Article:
The arrest of Meng Wanzhou, chief financial officer of Huawei, is threatening a diplomatic incident
Detained: Meng Wanzhou, Huawei's chief financial officer © Reuters

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As news of the arrest of Meng Wanzhou, the Huawei chief financial officer, broke — adding a serious twist to the trade war consuming the US and China — I was in London for the World Trade Symposium, a two-day conference on what the future of trade might look like.

The symposium was an eye-opener in that it highlighted the way in which new technologies are radically transforming the nuts and bolts of trade, changing the nature of products that are exchanged across borders, and the ways in which these sales are financed in the digital age. But here’s the catch. It is far from clear that these advances can thrive in a world of economic conflict and strategic confrontation between Washington and Beijing.

The Huawei case dealt a significant blow to markets last week because it offered a stark reminder that behind the battle over tariffs and trade deficits between the US and China lies a struggle over the technologies of the future. The US has long believed that Huawei is a de facto agency of the Chinese government with the ability — and possibly even a mission — to infiltrate foreign telecoms networks to steal details of systems used by companies and governments. Many other western countries now think the same.

Huawei denies those accusations. But it is only the tip of the iceberg. Because of national security fears, last month the US commerce department produced a list of emerging technologies for which it is considering export controls. Although China was not mentioned by name, the move is clearly aimed at preventing Silicon Valley from selling products ranging from genomics to robotics and AI to Beijing and enabling it to leapfrog the US as an innovative economy and potentially as a strategic power.

But the costs of such widespread controls could backfire on Washington if it follows through on the plan. US technology companies would be deprived of a major market for their newest products — their ability to participate in schemes to develop them that often involve researchers in other countries would be hampered.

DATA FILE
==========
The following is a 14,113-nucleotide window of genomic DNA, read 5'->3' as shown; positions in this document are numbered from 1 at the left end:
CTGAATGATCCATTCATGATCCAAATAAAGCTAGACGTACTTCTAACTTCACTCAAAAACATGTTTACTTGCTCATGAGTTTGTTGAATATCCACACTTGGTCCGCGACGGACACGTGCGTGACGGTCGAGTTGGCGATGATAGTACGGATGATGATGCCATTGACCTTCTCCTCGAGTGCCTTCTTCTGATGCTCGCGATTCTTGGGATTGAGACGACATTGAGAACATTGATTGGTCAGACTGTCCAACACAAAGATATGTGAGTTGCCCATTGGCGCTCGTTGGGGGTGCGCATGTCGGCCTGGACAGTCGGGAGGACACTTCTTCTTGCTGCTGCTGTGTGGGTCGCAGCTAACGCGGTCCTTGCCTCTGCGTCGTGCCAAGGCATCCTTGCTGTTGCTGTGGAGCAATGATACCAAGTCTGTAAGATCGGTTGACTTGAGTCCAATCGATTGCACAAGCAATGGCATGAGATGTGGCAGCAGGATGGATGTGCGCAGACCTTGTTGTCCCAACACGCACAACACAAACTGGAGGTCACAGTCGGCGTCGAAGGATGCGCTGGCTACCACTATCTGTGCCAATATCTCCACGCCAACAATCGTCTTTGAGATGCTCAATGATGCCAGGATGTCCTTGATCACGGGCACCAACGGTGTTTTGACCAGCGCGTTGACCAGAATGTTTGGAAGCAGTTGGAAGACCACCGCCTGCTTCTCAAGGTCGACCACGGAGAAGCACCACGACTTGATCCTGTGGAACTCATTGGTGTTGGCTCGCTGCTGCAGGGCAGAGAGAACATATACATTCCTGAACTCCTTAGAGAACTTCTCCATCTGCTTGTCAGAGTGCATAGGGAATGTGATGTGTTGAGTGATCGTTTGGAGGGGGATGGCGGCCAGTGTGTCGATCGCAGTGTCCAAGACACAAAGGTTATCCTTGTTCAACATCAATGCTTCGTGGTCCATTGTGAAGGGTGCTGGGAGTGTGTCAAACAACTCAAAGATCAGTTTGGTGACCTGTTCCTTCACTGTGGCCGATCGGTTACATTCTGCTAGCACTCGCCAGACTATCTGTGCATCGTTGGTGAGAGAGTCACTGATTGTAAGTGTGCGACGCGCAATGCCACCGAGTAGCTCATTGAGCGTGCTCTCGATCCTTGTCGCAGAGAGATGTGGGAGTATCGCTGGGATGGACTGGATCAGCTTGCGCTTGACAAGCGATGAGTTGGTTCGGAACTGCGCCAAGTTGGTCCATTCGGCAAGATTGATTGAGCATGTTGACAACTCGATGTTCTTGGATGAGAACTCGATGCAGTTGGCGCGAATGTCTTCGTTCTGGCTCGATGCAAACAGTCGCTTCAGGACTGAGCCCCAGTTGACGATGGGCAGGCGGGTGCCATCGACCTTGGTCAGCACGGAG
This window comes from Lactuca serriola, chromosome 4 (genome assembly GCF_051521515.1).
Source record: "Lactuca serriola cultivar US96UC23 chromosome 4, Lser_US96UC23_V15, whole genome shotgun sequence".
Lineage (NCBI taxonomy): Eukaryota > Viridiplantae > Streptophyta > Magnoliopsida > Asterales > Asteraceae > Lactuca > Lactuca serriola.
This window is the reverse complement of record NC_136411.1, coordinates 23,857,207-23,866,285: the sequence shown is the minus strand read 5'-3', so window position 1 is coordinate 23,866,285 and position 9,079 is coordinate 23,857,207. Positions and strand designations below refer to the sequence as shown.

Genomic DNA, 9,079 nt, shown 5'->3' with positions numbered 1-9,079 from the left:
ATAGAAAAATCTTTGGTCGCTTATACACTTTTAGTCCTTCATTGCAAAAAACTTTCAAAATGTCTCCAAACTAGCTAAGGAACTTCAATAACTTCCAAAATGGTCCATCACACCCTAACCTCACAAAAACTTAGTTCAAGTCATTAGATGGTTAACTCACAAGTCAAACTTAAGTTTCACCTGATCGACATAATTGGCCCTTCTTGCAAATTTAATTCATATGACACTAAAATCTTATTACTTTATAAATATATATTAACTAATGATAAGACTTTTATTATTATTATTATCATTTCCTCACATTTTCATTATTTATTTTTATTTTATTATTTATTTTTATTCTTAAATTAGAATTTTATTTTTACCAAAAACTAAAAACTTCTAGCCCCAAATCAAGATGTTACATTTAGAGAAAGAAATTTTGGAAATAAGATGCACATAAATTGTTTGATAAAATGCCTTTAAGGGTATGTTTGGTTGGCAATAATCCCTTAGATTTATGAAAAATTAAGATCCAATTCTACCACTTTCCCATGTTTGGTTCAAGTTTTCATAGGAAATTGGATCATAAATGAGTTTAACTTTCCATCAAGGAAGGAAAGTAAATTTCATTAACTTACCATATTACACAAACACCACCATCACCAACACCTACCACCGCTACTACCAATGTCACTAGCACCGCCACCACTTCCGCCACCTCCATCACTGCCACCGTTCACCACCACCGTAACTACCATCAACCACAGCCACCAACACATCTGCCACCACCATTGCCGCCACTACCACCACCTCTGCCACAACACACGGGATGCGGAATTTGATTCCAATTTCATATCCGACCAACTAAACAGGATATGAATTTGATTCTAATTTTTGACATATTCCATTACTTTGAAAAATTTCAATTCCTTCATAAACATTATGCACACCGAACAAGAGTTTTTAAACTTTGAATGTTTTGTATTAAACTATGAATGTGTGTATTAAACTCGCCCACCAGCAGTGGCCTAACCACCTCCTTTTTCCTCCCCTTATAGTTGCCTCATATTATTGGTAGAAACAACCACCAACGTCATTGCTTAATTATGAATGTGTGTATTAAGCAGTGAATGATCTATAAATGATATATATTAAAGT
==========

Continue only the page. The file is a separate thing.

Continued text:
Yet China hawks in the US administration may think it’s a risk worth taking. A similar logic could apply to trade finance. As traditional ways of funding the purchases of goods and services across borders are reshaped by fintech, including blockchain, the potential for large and small businesses to benefit from the expansion of export credit is huge. But governments may be uneasy allowing these products to flourish, and seem to be moving policy in the other direction. Trade tensions aren’t helping.

In trade debates since the beginning of the digital revolution in the late 1990s, the biggest obstacle to greater commercial exchange of digital technologies has been privacy, with some countries insisting on preventing data from leaving their borders. Now the issue is national security, and it raises the stakes in a big way.

Canada is caught in the crossfire

Pity the Canadians. When Meng Wanzhou needed to travel from China to Mexico she must have known that it was unwise to arrange a layover in the US, instead deciding to stop in Vancouver. It is obvious now that the Huawei CFO did not count on Canada arresting her on US sanctions-busting charges, pending an extradition request from Washington.

China has reacted with fury against Ottawa, warning Justin Trudeau’s liberal government that it should release Ms Meng or face consequences. Ms Meng has denied the charges.

Canada has insisted that detaining Ms Meng was not a political decision but an act by its independent judiciary. Yet there is little doubt that Canada is caught in the crossfire between Washington and Beijing, and is having to choose between the two feuding powers. Despite all the friction with the Trump administration, Canada is still so economically dependent on the US that it will inevitably remain on its side when push comes to shove.

And expect more countries to get stuck in the middle and be forced to pick between the two. In Asia, Africa, Latin America and eastern Europe, regions where Beijing has made large investments in recent years, states may have a tough time deciding which way to turn.

Number of the week — $1.5tn

Alisa DiCaprio, head of research at R3 and formerly an economist at the Asian Development Bank, produced this estimate of the gap in financing needs for international trade transactions in 2017.

Chart of the week

Courtesy of a tweet from Peter Martin, a Bloomberg reporter in China. This shows Huawei overtaking Cisco in recent years, at least by revenue. Huawei’s revenue versus Cisco’s since 2012

Further reading and watching

  • Robert Lighthizer, US Trade representative, made a rare appearance on the Sunday talk shows to clear the air on the US-China truce. Here’s the video link to the Face the Nation interview on CBS. Christine Lagarde, head of the IMF, follows right after. (CBS)
  • There’s been a lot of talk about the China hawks in Washington. Now meet some US hawks in Beijing. (FT)
  • The fate of the revision of Nafta is growing more uncertain by the day. (Bloomberg)
  • Enjoy the trade truce while it lasts, says Mireya Solís. (Brookings)
  • It’s a big week for Brexit. Assuming the deal is voted down by parliament, should there be a second referendum? Philip Stephens makes the case. (FT)

Question of the week

Has the Huawei arrest done irreparable damage to any hopes of a deal on trade within the next 90 days between the US and China? Please email me at james.politi@ft.com and I would be happy to share any answers.

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